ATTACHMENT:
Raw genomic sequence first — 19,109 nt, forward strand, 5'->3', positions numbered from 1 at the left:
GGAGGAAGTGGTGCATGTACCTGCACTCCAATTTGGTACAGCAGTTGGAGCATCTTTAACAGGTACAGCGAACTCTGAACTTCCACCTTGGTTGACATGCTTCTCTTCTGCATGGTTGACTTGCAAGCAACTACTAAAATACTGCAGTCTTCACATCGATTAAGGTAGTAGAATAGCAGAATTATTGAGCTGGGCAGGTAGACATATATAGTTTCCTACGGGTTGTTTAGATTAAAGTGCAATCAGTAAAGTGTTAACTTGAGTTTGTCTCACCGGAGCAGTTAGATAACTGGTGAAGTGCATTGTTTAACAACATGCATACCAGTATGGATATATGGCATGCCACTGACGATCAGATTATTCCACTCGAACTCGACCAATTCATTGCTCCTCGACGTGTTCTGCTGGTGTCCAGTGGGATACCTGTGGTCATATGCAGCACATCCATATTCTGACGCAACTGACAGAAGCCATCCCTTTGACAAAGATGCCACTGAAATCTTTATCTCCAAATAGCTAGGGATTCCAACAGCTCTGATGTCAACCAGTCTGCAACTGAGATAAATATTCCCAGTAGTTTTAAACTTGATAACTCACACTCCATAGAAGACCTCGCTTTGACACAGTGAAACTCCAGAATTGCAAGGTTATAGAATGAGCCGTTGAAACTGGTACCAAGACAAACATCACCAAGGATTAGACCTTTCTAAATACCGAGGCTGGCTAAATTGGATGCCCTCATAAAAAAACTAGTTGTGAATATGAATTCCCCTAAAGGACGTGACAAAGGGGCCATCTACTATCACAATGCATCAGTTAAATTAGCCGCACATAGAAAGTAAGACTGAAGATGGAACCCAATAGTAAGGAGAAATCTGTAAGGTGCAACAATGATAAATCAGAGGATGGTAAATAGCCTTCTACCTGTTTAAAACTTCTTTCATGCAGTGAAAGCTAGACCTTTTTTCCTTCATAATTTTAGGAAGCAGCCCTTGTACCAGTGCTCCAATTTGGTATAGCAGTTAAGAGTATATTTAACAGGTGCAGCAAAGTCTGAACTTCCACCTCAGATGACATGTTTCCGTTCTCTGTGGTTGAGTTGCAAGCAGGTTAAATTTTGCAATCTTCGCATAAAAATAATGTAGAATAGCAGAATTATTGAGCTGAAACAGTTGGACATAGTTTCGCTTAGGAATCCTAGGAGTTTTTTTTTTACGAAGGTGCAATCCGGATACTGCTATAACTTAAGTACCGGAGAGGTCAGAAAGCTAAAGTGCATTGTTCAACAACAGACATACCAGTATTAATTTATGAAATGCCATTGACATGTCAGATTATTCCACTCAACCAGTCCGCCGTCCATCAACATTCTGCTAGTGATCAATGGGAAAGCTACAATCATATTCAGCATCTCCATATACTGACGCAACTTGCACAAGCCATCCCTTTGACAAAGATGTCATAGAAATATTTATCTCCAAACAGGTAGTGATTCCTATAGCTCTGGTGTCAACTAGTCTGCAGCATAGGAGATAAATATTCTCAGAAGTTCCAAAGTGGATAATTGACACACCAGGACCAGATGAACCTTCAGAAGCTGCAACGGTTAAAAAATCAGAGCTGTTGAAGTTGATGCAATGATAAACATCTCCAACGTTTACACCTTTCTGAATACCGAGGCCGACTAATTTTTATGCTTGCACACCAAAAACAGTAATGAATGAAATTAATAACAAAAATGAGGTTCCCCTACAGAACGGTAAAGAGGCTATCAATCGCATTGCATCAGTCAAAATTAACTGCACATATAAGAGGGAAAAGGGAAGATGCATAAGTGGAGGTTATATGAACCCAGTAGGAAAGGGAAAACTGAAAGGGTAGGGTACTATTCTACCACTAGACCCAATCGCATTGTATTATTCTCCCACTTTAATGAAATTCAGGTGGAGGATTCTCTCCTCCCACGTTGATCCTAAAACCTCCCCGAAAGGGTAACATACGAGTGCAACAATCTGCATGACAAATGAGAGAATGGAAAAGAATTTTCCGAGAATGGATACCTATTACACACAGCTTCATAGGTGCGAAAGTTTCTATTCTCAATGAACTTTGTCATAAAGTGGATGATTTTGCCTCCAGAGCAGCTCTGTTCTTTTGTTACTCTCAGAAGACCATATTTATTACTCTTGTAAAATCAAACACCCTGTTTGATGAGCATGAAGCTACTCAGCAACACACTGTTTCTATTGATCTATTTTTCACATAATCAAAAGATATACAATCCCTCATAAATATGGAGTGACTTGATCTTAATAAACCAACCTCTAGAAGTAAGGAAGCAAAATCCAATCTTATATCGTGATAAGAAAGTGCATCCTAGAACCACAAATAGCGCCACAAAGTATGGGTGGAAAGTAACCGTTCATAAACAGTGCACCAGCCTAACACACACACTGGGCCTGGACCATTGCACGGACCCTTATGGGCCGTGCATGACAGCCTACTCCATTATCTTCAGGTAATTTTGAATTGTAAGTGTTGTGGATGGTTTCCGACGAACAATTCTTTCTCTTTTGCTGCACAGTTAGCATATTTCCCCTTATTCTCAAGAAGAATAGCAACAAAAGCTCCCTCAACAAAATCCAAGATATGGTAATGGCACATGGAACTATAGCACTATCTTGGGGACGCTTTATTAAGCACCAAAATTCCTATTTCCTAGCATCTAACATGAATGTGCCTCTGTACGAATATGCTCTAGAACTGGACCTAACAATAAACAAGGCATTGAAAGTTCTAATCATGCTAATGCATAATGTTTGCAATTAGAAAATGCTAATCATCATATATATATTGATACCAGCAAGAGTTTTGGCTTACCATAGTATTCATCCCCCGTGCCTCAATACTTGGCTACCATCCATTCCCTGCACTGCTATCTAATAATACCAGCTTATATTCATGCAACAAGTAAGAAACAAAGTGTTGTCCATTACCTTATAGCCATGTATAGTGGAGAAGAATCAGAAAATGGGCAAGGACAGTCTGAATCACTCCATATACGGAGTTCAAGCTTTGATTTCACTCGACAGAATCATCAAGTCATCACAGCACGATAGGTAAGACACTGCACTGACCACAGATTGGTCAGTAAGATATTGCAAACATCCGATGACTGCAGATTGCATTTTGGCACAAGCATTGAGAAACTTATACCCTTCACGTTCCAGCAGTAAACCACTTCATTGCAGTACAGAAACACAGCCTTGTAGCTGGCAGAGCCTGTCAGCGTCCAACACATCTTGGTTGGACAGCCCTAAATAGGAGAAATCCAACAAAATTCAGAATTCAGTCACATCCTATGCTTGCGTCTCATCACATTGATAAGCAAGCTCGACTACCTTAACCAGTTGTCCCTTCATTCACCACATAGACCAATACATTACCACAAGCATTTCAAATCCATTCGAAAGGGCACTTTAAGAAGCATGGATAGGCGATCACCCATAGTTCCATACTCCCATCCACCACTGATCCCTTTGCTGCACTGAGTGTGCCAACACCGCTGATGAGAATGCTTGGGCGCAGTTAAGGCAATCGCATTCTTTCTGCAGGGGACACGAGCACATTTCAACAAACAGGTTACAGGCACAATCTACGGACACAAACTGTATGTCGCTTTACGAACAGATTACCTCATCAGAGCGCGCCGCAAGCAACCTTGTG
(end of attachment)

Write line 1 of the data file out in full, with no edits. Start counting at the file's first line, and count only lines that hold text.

Raw genomic sequence first — 19,109 nt, forward strand, 5'->3', positions numbered from 1 at the left: